Talk about conflicted! How exactly do Hess and Kelly expect the Feds to both stop short of mandating curriculum and standards, and provide an accepted measure of specific schools’ return on investment? Even if you could thread the needle for a while, it is very hard to imagine Washington not eventually narrowing acceptable measures down to a single curriculum and test so that results could be uniform and distilled into soundbites. And what would likely happen even if the standards started off rigorous and the testing tough? The employees who would ultimately be held accountable would simply move their dumbing-down pressure from state and local levels to the federal level, where policy was now being made.  Nothing would be solved, and there would be huge added problems of a new, monolithic standard that could in no way effectively serve greatly diverse kids, as well as the quashing of competing curricular ideas.

Next we’ve got the research argument, which is predicated on the well-known contention that the incentives for private-sector investment in “basic” scientific research – which doesn’t offer immediate returns – are too weak to provide for optimal amounts. The Feds, therefore, have to step in with oodles of grant money. Hess and Kelly would like to extend that model to education research.

Education, however, is not particle physics, the kind of research we generally imagine as “basic.” The need for major equipment investment is not nearly as great for education, nor are the likely benefits of, say, studying the effects of flash cards as far distant as the industrial applications of string theory. Moreover, if we had broad school choice, with schools able to seek profit without penalty, educators would have every reason to invest in research and find better, more efficient ways to teach kids. Finally, there is good evidence that science funding is just as likely to translate into rent-seeking benefits to the scientists as scientific benefits to the public.

Oh, and the constitutional basis for education research spending? Hess and Kelly don’t even try to offer one.

Finally, we have “trust-busting.” Here even Hess and Kelly’s examples illustrate how mistaken their ideas are. While sensibly calling for a reduction in calcifying federal rules and regulations, Hess and Kelly also argue that the Feds should be able to set up “private” entities to compete with the public-school monopoly. They cite as an example the American Board for Certification of Teacher Excellence, which provides a teacher preparation and certification process separate from those established by states. They also note that ABCTE has been “generally neglected.” Which is probably a good thing. After all, think of two other “private” federal creations: Fannie Mae and Freddie Mac. Seems there can be big problems when Washington creates supposedly private entities.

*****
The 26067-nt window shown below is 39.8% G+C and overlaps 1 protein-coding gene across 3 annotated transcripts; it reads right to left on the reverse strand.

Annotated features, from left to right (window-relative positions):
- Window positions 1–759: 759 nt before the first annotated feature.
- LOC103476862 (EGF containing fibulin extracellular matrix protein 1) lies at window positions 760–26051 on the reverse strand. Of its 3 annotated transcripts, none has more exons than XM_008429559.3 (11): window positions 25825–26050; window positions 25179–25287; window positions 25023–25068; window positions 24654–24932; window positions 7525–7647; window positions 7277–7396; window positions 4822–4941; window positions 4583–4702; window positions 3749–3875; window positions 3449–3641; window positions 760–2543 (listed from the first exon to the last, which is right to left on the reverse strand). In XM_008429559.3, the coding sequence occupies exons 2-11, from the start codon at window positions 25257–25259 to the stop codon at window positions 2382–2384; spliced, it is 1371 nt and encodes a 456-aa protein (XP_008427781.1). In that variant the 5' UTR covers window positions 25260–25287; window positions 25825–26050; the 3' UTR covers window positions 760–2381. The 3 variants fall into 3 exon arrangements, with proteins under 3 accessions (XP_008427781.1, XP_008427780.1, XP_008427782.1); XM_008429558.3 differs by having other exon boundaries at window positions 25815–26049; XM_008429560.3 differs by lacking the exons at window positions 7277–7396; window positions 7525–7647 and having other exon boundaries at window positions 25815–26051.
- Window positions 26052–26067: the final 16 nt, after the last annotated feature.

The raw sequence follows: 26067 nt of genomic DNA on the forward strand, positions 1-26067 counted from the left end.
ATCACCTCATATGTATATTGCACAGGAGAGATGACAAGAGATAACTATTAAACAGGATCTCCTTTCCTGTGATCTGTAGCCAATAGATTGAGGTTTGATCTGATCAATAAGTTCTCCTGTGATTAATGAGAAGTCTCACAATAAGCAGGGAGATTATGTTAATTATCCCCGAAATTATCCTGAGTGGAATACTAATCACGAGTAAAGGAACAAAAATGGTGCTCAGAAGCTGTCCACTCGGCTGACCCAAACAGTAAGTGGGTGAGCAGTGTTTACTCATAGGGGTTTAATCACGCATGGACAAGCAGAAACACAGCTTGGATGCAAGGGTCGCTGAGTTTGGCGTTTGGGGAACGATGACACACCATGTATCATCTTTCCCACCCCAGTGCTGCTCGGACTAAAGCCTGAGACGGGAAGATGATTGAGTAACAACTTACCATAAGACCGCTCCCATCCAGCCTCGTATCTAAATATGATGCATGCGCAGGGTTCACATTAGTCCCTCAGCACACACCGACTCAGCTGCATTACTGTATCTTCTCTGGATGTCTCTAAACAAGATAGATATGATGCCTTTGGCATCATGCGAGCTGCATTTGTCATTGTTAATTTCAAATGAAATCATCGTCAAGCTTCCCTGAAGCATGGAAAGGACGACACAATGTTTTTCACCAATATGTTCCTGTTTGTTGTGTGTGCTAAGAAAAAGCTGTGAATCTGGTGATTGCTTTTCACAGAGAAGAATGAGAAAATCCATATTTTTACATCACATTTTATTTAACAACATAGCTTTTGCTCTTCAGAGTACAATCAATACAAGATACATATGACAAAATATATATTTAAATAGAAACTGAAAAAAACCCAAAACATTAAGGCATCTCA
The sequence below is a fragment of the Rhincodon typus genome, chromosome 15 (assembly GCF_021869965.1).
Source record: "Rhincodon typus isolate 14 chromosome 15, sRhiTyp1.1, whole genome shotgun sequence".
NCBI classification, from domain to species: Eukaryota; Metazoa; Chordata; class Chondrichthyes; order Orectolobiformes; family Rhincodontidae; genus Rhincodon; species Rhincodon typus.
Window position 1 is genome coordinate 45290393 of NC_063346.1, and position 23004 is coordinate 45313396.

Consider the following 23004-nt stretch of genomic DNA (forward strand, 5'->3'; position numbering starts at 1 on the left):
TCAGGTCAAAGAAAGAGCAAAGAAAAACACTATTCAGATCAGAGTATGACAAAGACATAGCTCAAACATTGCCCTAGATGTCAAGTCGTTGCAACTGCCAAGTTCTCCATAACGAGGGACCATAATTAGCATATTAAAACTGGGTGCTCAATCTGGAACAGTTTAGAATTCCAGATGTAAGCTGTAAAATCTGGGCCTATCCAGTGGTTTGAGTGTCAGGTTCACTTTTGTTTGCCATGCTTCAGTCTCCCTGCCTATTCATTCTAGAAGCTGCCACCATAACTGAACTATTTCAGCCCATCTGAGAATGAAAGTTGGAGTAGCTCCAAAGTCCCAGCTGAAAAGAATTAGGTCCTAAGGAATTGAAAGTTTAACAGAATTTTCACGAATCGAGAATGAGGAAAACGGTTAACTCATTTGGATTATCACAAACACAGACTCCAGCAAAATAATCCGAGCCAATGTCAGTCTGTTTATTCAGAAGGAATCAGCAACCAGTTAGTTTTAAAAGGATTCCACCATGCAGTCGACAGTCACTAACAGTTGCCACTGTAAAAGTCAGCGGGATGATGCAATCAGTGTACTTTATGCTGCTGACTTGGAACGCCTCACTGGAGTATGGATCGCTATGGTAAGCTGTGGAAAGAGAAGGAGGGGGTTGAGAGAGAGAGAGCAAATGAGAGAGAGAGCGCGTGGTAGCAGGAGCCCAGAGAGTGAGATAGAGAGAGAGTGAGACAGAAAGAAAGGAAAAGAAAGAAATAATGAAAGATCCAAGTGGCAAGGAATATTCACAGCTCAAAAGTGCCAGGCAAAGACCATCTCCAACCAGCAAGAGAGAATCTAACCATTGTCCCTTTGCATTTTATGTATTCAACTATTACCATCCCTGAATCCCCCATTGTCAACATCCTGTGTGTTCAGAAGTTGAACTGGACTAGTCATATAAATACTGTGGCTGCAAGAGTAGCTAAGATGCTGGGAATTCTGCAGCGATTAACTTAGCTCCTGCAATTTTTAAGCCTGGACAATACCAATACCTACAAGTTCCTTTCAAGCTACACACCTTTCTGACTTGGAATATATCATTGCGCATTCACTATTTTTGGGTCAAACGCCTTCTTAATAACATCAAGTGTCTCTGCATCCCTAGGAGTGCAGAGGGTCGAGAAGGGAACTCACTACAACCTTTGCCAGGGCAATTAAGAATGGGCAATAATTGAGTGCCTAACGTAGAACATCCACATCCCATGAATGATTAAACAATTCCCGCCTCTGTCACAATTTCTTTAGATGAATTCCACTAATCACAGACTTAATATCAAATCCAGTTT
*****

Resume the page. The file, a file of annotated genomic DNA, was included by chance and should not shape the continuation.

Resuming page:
Then there’s this: “A related role for federal lawmakers is to help lift the burden of bad past decisions and troubling policy legacies that hinder reform-minded state and local leaders.” Hess and Kelly argue that Washington should create a form of bankruptcy that lets states and districts render null and void labor contracts and other obligations that make it hard for them to do business. And what example do they use of organizations that have been crippled by “legacy” contracts? General Motors and Chrysler.

Of course, thanks to the federal government, GM and Chrysler didn’t go through normal bankruptcy, did they? No, they went through processes jury-rigged to favor politically important special interests. That lesson should be screaming at Hess and Kelly: Give Washington power over something and they won’t use it for the common good. They will use it to reward the politically powerful, the very state and local problem Hess and Kelly are trying to solve!

The simple reality is that the federal government is no less subject to special-interest control – the ultimate result of the basic political problem of concentrated benefits and diffuse costs – than state and local governments. Except, that is, that Washington is even more distant from the people than state and local governments, and if people don’t like their state or local schools they can at least move.

There is, really, only one solution to the basic government problem of concentrated benefits and diffuse costs, and we do no one any favors by denying it: We need to end government control of education.  We need a free market, in which educators are free to teach as they see fit and are held accountable by having to earn the business of paying customers.

The federal role in getting to this, thankfully, is simpler than what must be done at state levels, where constitutional authority over education actually exists. All that Washington has to do is obey the Constitution and get out of education. And yes, Rick and Andrew, that is what the Constitution requires.